OBJECTIVE To assess the feasibility of esophageal insufflation CT (EICT) for evaluation of the esophagus in dogs.
ANIMALS 7 clinically normal adult Beagles.
PROCEDURES Each dog was anesthetized twice with 1 week between anesthesia sessions. Dogs were positioned in sternal recumbency during all CT scans. During the first anesthesia session, a CT scan was performed before the esophagus was insufflated (insufflation pressure, 0 mm Hg) and unenhanced and contrast-enhanced EICT scans were performed after CO2 was insufflated into the esophageal lumen to achieve a pressure of 5 mm Hg. For the contrast-enhanced scan, each dog received iohexol (600 mg/kg, IV), and the scan was performed 30 seconds later. During the second anesthesia session, unenhanced and contrast-enhanced EICT scans were performed in the same manner except the insufflation pressure achieved was 10 mm Hg. The esophageal luminal cross-sectional area and wall thickness were measured at each of 5 segments, and mean values were compared among the 3 insufflation pressures and between unenhanced and contrast-enhanced images.
RESULTS Mean esophageal luminal cross-sectional area increased and esophageal wall thickness decreased as insufflation pressure increased. Measurements did not differ significantly between unenhanced and contrast-enhanced images. The stomach became distended with CO2 at an insufflation pressure of 10 mm Hg but not at 5 mm Hg. No adverse effects were observed.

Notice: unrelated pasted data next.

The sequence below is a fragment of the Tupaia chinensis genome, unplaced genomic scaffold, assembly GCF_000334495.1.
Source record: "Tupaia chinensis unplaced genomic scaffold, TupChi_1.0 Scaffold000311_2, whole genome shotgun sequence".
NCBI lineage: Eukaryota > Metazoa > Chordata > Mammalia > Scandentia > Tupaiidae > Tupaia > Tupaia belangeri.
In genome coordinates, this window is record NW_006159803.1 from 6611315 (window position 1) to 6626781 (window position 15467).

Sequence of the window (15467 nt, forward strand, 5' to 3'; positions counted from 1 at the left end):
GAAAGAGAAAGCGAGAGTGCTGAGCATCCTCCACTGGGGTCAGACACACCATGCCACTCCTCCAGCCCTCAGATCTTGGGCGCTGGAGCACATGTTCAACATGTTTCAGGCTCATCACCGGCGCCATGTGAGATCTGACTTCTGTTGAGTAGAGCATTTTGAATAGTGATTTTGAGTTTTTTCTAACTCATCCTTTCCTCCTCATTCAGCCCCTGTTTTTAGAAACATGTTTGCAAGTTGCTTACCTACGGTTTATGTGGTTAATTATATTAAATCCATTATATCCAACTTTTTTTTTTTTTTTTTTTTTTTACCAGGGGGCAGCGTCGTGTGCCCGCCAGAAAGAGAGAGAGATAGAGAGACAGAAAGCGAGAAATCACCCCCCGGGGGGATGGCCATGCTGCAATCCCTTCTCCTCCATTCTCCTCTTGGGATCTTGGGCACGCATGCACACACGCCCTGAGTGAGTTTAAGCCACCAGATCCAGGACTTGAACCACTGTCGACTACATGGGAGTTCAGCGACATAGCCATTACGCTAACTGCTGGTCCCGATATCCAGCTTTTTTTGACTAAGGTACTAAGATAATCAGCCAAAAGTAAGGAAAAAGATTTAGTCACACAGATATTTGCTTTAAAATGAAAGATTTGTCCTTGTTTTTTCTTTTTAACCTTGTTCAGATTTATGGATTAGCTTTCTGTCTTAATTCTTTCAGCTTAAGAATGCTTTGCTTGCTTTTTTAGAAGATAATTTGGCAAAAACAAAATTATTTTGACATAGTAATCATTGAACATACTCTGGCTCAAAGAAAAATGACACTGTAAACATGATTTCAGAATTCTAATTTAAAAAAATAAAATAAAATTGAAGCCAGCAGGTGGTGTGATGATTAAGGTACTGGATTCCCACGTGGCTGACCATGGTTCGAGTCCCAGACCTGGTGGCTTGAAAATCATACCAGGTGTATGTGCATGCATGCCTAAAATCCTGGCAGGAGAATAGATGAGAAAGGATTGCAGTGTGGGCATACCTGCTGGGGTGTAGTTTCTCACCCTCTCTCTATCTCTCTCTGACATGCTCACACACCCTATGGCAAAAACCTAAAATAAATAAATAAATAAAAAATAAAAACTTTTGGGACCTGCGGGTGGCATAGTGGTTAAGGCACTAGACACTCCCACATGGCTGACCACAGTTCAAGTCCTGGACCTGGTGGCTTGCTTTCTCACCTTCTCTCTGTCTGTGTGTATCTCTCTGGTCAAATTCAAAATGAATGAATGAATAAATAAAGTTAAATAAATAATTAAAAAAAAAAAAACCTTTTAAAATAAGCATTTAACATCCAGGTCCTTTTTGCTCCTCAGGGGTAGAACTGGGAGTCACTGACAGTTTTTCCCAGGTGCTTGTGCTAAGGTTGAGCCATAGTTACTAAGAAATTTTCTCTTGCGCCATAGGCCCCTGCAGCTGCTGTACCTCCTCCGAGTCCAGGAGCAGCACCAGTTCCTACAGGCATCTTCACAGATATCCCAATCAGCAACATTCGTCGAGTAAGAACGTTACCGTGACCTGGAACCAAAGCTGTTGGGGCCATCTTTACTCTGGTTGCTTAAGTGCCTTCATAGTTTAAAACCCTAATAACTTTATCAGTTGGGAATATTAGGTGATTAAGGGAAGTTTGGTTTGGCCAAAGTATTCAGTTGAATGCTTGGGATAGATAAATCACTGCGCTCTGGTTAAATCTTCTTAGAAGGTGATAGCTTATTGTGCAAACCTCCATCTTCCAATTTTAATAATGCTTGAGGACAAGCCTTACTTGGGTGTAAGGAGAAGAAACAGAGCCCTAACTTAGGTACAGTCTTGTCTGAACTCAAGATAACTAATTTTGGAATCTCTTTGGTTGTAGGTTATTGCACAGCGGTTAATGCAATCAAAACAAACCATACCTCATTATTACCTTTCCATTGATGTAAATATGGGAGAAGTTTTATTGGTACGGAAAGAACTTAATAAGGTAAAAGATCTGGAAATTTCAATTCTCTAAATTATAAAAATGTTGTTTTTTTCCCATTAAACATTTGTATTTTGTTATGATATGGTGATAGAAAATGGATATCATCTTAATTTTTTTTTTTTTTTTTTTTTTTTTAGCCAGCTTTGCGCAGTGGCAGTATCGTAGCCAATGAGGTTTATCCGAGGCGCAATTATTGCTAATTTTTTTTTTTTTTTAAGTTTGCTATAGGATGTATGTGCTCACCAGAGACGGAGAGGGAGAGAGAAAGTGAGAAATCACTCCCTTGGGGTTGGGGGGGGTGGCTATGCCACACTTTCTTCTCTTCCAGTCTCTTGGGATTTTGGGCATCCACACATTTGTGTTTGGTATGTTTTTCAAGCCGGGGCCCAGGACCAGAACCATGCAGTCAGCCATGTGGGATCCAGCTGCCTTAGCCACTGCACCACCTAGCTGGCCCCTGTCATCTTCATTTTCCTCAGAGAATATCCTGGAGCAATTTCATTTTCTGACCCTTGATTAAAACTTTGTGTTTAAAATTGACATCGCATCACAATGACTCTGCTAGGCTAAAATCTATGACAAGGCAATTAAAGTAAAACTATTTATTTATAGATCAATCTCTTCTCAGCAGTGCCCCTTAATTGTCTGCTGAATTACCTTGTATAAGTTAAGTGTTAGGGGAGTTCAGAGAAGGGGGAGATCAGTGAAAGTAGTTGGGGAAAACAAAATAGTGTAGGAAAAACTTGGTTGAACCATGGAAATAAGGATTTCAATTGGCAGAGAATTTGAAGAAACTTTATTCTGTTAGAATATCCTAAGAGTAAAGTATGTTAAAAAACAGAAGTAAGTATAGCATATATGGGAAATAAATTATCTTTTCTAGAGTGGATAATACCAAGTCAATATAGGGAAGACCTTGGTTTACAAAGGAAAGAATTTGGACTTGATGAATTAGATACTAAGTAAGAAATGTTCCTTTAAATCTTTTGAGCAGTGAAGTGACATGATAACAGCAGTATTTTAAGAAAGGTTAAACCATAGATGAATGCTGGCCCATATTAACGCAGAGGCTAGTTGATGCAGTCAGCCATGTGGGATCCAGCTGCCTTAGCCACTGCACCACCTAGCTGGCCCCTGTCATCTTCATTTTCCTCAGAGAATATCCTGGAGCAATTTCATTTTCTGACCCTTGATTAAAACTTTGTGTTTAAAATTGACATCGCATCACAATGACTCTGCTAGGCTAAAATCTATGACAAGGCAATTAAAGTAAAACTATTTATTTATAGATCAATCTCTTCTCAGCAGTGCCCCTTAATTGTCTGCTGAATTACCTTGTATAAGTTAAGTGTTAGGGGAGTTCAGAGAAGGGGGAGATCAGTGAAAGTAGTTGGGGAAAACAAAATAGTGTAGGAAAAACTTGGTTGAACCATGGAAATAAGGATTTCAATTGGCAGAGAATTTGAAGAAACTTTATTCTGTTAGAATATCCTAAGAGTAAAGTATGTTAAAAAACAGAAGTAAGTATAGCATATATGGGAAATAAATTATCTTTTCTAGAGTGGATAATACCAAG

CONCLUSIONS AND CLINICAL RELEVANCE Results suggested EICT was feasible for esophageal evaluation in dogs. Further research is necessary to determine the optimal insufflation pressure for the procedure and its diagnostic efficacy in diseased patients.
To assess effects of catheter diameter and injection rate of flush solution (saline [0.9% NaCl] solution) on renal contrast-enhanced ultrasonography (CEUS) with perfluorobutane in dogs.
5 healthy Beagles.
CEUS of the kidneys was performed by IV injection of contrast medium (0.0125 mL/kg) followed by injection of 5 mL of saline solution at rates of 1, 3, and 5 mL/s through a 20-gauge or 24-gauge catheter; thus, CEUS was repeated 3 times for each catheter diameter. Time-intensity curves were created for regions of interest drawn in the renal cortex and medulla. Repeatability was determined by calculating the coefficient of variation (CV). Statistical analysis was used to assess whether perfusion variables or CV of the perfusion variables was associated with catheter diameter or injection rate.
Perfusion variables did not differ significantly between catheter diameters. Time to peak enhancement (TTP) in the renal cortex was affected by injection rate, and there were significantly lower values for TTP at higher injection rates. The CEUS variables with the lowest CVs among injection rates were TTP for the renal cortex; the CV for TTP of the renal cortex was the lowest at an injection rate of 5 mL/s.
CONCLUSIONS AND CLINICAL RELEVANCE
Use of a 24-gauge catheter did not alter CEUS with perfluorobutane; therefore, such catheters could be used for CEUS of the kidneys of small dogs. Moreover, a rate of 5 mL/s is recommended for injection of flush solution to obtain greater accuracy for renal CEUS in Beagles.